All this goes to show that Grey and his government weren't revolutionary idealists. They were essentially cautious, conservative people who were trying to make some changes in the hope that wider revolution would be avoided. On 22nd November 1830 Grey announced that he had royal approval for a Reform Bill. The intention was to reform the electoral system, to remove 'rotten' boroughs with few or no inhabitants, where one or very few men controlled elections. Out of a total of 658 MPs in the House of Commons, 307 were elected by only 154 powerful individuals, who used the "rotten" constituencies as their personal property. The MPs returned for these constituencies were also, in effect, the personal property of the powerful local figure who controlled the area (see Prime Ministers Vol 1 P344). Under the Reform Bill voting systems would be regularised, so that roughly the same number of voters returned the same number of MPs. The bill had to be radical enough to satisfy a reform minded public, and moderate enough to be acceptable to the king, and to Parliament, where the House of Lords was the main source of opposition. An election in June 1831 returned a clear vote for reform, after which Grey had no trouble with the House of Commons. But in October the House of Lords blocked progress. Riots followed in Nottingham and Derby. The Duke of Newcastle's mansion in the grounds of Nottingham Castle was destroyed, and Lord Middleton's huge house, Wollaton Hall, was attacked. Government control in Bristol was lost for three days when rioters effectively took over the city. In the face of this dangerously unstable situation, Grey threatened to resign unless he was given support for reform. This support came from King William IV, who created peers in the House of Lords, sympathetic to the government's cause. This measure finally got the bill through the Lords on 7th June 1832, and the Reform Act of 1832 was passed.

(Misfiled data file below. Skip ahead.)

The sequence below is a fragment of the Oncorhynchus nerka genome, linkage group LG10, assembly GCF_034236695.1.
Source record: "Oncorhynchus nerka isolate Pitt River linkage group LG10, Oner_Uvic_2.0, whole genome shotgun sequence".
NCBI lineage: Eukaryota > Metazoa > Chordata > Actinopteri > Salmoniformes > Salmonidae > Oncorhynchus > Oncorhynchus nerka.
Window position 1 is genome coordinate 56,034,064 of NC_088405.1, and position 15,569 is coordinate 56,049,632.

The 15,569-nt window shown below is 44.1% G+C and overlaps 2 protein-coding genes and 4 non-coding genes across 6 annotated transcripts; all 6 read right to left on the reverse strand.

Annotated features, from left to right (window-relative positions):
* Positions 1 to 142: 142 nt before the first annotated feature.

Reform Club

Grey's government did not survive for long after its great achievement. Sadly Grey's ability to reconcile many different views could not be extended to religious divides and to Ireland. He was to resign in 1834 when these divisions became insurmountable. His term in office had been quite short, but it was during his ministry that the Reform Act had been passed, which Sir Robert Peel called the most important act passed by Parliament in more than a hundred years. And yet the great symbolic change of the Reform Act was really only pursued to head off change, to avoid revolution. History often reveals change driven by a desire to keep things the same. This is true of the Reform Act of 1832, a revolution run by members of the establishment. The nature of this genteel revolution is reflected today in the Reform Club in Pall Mall. This famous club was formed in 1836, with membership restricted to those who had pledged their support for the Reform Act. It was a place where the revolutionaries of 1832 could go and sit in comfy chairs, drink good wine and eat fine food. History is so often presented as a movement of progress, an upward course from darkness to light. In many ways history actually has a much more circular character, where change is only brought about to keep things the same. The famous barons who forced the Magna Carta on King John at Runnymede in 1215 were trying to defend their traditional rights, rather than trying to institute any idea of idealistic new government. The same was true of Lord Grey over six hundred years later.